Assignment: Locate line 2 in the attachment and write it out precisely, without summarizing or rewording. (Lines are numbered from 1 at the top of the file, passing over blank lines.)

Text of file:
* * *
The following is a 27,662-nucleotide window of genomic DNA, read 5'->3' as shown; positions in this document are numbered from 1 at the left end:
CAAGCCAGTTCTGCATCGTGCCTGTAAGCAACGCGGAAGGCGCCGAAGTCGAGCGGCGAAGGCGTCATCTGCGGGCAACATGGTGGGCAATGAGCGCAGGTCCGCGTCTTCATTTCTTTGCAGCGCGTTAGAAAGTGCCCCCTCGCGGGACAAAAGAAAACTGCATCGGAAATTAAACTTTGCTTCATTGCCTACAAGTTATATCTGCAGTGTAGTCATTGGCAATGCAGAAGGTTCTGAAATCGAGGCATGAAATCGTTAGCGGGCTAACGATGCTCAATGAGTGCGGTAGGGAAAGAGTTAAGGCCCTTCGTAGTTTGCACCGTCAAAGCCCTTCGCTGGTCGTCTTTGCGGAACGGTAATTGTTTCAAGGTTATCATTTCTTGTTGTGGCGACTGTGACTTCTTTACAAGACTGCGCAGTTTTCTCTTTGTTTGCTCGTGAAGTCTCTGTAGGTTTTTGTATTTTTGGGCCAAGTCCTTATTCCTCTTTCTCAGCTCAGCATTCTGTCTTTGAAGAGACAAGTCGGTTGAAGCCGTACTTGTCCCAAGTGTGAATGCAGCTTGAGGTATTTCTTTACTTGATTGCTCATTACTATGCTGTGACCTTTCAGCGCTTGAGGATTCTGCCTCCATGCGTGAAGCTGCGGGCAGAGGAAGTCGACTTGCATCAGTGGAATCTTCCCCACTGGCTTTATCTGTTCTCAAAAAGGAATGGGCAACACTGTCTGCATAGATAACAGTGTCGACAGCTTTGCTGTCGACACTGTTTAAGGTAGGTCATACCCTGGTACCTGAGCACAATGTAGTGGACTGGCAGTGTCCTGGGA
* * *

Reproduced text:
CAAGCCAGTTCTGCATCGTGCCTGTAAGCAACGCGGAAGGCGCCGAAGTCGAGCGGCGAAGGCGTCATCTGCGGGCAACATGGTGGGCAATGAGCGCAGGTCCGCGTCTTCATTTCTTTGCAGCGCGTTAGAAAGTGCCCCCTCGCGGGACAAAAGAAAACTGCATCGGAAATTAAACTTTGCTTCATTGCCTACAAGTTATATCTGCAGTGTAGTCATTGGCAATGCAGAAGGTTCTGAAATCGAGGCATGAAATCGTTAGCGGGCTAACGATGCTCAATGAGTGCGGTAGGGAAAGAGTTAAGGCCCTTCGTAGTTTGCACCGTCAAAGCCCTTCGCTGGTCGTCTTTGCGGAACGGTAATTGTTTCAAGGTTATCATTTCTTGTTGTGGCGACTGTGACTTCTTTACAAGACTGCGCAGTTTTCTCTTTGTTTGCTCGTGAAGTCTCTGTAGGTTTTTGTATTTTTGGGCCAAGTCCTTATTCCTCTTTCTCAGCTCAGCATTCTGTCTTTGAAGAGACAAGTCGGTTGAAGCCGTACTTGTCCCAAGTGTGAATGCAGCTTGAGGTATTTCTTTACTTGATTGCTCATTACTATGCTGTGACCTTTCAGCGCTTGAGGATTCTGCCTCCATGCGTGAAGCTGCGGGCAGAGGAAGTCGACTTGCATCAGTGGAATCTTCCCCACTGGCTTTATCTGTTCTCAAAAAGGAATGGGCAACACTGTCTGCATAGATAACAGTGTCGACAGCTTTGCTGTCGACACTGTTTAAGGTAGGTCATACCCTGGTACCTGAGCACAATGTAGTGGACTGGCAGTGTCCTGGGA